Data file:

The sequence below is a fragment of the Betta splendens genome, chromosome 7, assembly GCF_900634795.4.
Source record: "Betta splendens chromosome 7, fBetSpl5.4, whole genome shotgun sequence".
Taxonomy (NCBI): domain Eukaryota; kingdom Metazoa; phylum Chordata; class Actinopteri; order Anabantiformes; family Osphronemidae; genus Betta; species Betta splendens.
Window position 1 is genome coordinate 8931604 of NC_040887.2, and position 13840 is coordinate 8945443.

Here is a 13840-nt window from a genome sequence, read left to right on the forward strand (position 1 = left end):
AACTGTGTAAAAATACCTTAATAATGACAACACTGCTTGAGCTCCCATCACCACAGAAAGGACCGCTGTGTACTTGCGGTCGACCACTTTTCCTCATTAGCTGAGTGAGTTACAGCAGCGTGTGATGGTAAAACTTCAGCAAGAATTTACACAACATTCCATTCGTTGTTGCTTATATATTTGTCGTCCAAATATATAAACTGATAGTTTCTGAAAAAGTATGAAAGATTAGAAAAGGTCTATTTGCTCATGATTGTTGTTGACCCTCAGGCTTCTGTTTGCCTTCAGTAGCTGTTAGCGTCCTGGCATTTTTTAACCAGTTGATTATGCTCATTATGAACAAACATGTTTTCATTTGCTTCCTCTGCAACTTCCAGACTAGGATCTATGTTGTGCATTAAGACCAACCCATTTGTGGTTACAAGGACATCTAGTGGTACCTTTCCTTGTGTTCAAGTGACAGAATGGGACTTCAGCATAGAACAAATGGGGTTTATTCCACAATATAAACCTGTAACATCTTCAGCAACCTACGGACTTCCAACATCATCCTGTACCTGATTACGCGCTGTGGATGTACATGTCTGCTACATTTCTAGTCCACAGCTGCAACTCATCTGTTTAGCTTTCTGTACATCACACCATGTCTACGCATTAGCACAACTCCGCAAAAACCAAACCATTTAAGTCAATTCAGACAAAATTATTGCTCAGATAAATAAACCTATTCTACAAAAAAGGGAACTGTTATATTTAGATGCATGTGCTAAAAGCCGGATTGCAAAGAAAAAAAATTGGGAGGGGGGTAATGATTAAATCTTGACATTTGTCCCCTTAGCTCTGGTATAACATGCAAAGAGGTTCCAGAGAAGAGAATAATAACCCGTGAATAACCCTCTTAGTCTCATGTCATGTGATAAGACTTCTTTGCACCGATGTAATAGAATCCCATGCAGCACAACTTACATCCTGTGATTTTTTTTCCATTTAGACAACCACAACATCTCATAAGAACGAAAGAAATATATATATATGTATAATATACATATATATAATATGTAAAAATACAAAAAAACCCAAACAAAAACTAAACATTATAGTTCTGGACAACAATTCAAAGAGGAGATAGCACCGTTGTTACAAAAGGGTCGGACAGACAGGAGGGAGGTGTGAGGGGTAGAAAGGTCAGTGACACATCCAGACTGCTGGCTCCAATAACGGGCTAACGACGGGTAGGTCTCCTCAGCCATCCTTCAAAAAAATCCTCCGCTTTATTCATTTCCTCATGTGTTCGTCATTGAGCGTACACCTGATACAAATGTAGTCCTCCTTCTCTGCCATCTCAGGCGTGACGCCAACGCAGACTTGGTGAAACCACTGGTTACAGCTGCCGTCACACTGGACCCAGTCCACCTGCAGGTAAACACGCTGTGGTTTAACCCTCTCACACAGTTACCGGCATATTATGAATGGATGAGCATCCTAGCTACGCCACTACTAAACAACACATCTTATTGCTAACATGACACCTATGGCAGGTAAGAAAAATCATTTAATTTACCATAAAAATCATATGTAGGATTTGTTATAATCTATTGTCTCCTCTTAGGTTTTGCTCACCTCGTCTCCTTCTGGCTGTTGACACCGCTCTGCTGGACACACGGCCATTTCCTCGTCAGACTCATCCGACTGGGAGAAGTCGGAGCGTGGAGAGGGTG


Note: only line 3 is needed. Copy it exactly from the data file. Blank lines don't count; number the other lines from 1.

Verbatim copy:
Taxonomy (NCBI): domain Eukaryota; kingdom Metazoa; phylum Chordata; class Actinopteri; order Anabantiformes; family Osphronemidae; genus Betta; species Betta splendens.